Hunger_gamesYesterday I finished reading The Hunger Games by Suzanne Collins, a book I had never felt particularly attracted to. A live TV show where children kill each other sounded more like a horror story than anything else. How come I ended up reading it? Well, I’m tired. Is it just winter exhaustion, a burn-out or anemia, I don’t know, but I have been feeling unnaturally tired lately. This has affected my reading. Last month I struggled through The Memory of Love by Aminatta Forna. I say struggled because it took me 3 weeks to finish it. I cannot remember when I last spent so long on a book (except A Suitable Boy by Vikram Seth, but it is a big book). And the sad thing is that I know that it is a good book. I was just too tired to focus properly. So when I spotted The Hunger Games at last months Bookswap I took it, thinking, if nothing else it should be a page turner. And it was!

I found myself really enjoying the read. It is a long time since I have been so gripped by a book, staying up to read another chapter. The dystopian world view presented did not completely convince me, although knowing the human love for violence and reality TV, I would not put it past them to watch the show. I found the love triangle a bit childish and inauthentic, but then again this is a YA book. What I did enjoy was the character of Katniss, who is brave but also flawed. The story was well plotted and to my relief there was not too many instances of Katniss being forced to kill other children. I admit this might have made it a better book, showing the horror of children being forced to kill (bringing focus on things like child soldiers), but I was not in the mood for horror.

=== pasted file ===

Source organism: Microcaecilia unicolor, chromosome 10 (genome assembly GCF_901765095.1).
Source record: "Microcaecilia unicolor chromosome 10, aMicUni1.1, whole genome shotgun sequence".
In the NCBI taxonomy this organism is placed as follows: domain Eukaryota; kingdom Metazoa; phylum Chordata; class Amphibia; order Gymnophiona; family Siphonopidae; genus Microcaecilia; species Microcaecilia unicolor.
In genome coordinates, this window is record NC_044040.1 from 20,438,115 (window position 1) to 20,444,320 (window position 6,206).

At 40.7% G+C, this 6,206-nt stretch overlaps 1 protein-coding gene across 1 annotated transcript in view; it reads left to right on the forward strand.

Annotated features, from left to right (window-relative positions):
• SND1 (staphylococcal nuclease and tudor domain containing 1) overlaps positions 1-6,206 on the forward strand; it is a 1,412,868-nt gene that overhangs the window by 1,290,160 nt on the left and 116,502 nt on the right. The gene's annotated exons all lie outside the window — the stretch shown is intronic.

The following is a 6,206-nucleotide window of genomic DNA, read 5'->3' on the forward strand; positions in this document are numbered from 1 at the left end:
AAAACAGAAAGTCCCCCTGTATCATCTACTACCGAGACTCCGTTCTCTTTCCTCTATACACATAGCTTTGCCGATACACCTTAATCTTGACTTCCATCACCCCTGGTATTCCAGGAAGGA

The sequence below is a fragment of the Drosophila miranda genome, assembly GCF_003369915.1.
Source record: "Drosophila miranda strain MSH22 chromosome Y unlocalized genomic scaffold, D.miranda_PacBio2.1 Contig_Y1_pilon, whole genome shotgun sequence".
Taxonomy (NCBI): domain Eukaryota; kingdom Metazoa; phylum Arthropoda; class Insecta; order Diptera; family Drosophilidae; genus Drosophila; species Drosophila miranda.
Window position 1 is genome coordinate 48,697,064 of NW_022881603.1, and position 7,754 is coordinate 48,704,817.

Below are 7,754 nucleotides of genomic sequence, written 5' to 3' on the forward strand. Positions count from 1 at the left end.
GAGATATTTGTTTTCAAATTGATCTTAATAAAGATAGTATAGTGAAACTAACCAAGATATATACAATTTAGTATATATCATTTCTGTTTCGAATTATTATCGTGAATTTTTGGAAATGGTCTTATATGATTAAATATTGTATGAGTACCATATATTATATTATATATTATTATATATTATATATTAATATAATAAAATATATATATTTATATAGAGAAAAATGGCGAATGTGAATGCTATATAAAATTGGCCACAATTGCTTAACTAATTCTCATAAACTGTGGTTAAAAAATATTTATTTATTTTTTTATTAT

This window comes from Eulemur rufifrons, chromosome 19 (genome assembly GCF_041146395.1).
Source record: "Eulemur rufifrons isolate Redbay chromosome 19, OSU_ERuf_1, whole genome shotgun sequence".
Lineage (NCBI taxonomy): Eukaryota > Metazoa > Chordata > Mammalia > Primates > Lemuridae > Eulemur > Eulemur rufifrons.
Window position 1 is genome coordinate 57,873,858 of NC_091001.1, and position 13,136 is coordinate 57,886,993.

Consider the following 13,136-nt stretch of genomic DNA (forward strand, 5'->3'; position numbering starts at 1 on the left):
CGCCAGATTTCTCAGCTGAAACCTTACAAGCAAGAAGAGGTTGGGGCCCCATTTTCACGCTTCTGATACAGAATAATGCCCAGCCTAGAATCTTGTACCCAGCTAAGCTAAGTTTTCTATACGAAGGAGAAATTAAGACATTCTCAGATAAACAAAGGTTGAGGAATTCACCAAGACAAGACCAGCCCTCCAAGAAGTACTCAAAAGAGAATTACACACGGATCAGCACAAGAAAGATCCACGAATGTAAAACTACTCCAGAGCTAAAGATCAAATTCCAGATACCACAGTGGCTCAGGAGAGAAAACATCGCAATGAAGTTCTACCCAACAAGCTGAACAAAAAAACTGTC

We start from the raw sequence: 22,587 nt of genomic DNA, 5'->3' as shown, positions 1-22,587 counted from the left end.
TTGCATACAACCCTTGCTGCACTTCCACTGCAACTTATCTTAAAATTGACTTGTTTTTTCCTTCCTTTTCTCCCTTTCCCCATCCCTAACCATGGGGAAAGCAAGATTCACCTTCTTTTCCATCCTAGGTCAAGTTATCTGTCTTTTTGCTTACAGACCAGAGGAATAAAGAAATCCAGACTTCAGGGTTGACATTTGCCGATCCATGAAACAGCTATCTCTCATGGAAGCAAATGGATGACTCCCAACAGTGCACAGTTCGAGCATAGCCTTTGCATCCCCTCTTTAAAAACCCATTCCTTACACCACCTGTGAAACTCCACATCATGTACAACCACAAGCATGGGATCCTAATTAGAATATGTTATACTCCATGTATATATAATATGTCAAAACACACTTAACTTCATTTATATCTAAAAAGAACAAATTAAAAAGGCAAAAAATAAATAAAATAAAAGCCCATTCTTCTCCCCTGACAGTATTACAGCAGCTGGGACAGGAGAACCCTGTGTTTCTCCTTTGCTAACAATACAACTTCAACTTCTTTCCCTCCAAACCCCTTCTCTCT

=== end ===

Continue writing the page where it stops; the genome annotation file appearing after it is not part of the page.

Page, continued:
The fact that I enjoyed reading this book so much brings me to the reason I refuse to be too much of a book snob. I believe that there are different books for different times and places. Why read a  harrowing tale of war when you are in no state to handle it? Why read a book filled with the most brilliant prose when you are too distracted to enjoy it. Because not only do you not enjoy the read, you miss the opportunity to appreciate something truly amazing! Writing beautiful prose is one talent, as is building truly authentic characters. But so is writing a gripping story. Writing in easily readable prose and keeping the story going are skills in their own right, which should not be underestimated. I do understand the ‘book snob’ view. A novel can be something extraordinary, which goes far beyond pretty much anything you can watch on TV. Why read books that are like TV but written down, when they can be so much more? Because sometimes what a reader wants is just a good story!

So, after enjoying The Hunger Games, I decided to continue with more YA/children’s lit. Unfortunately, I am not allowing myself to buy more books currently, so I will have to make do with what I find in my shelf. What I have found so far is Mister Monday by Garth Nix, Inkheart by Cornelia Funke and Across the Nightingale Floor by Lian Hearn. I have the feeling Inkheart might be my favourite out of those, because I saw movie some years ago and thought that I might enjoy the book. I’m counting on the fact that I have forgotten most of the movie by now. A sad fact is that all the books are book 1 of a series, and I only have one book, or (in the case of Across the Nightingale Floor) books 1 & 3. This was also the case with The Hunger Games, and I really wish I had the rest of the trilogy! Well these should keep me occupied for the rest of the month while I try to recover from my exhaustion.

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